The morning began at the Astor House with a toast at the mimosa bar, breakfast bites, and a Uwila Warrior pop-up shop who gave a generous donation to this year’s Shop & Stroll event. Thank you Uwila Warrior for your continued support!

Each year, the NYJL holds a variety of events such as Shop & Stroll Madison Avenue to generate the vital dollars necessary to support our charitable activities. The success of these events, along with generous donations from individuals and businesses, helps us achieve our mission to improve the lives of women and children in New York City. We hope to see you at an upcoming fundraiser to learn more and to support the work we do in New York City.

Thank you again to everyone who supported this year’s Shop & Stroll. It was a beautiful day that brought people together to support the NYJL and all its community efforts – we’re already looking forward to next year’s event!

                                             

Spotlight on Performance Celebrates at End of Year Show

Educating children on the arts is a wonderful way to give them the opportunity to express themselves, build confidence and encourage self esteem. At the New York Junior League, the Spotlight on Performance committee enriches the lives of the children by exposing young girls and boys to the world of artistic expression and fostering an appreciation of arts.

The Spotlight on Performance committee recently closed the 2017-2018 academic year with an astonishing performance at the Grosvenor Neighborhood House YMCA: a musical review of Moana. The show was extensive, with elementary school students singing songs from the movie and dancing to the pop version of “How Far I’ll Go” in front of their families and friends. Throughout the semester, students had explored different themes from this musical with focus on marine life in Hawaii and history of animation. At the captivating post-performance party, the children proudly showed their creative drawings of the Hawaiian god and marine life to their parents.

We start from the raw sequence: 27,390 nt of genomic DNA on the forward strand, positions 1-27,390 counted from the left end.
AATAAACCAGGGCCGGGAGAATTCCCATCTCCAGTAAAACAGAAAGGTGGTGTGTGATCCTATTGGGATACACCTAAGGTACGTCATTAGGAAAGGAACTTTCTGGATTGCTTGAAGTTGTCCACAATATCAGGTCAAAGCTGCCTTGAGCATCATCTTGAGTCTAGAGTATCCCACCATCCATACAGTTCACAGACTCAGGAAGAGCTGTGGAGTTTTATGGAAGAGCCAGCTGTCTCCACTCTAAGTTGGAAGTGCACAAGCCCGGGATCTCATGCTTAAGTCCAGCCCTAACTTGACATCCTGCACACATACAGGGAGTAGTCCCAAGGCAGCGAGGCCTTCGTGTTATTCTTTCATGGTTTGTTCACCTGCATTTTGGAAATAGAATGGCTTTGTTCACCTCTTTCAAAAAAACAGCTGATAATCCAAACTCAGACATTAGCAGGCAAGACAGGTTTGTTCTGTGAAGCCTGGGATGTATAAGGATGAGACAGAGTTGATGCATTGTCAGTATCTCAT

The New York Junior League has established long-term partnerships with a broad range of community organizations that share our passion for improving the New York City community. Beacon to Broadway volunteers work with older children at the Stanley M. Isaacs Neighborhood Center, and use drama, dance, artistic projects, and music to inspire the young boys and girls to express themselves. The LIFT committee works with 12 to 18 year-old at-risk teens at Leake & Watts (now Rising Ground) to provide them with youth development workshops and mentorship. Volunteers from CHAMP and CHEF work with a variety of partners to help educate children on health and wellness and provide families guidance on how to make life-long healthy choices. Learn more about the organizations and programs we are proud to work with.

Navigating the NYC Salary History Ban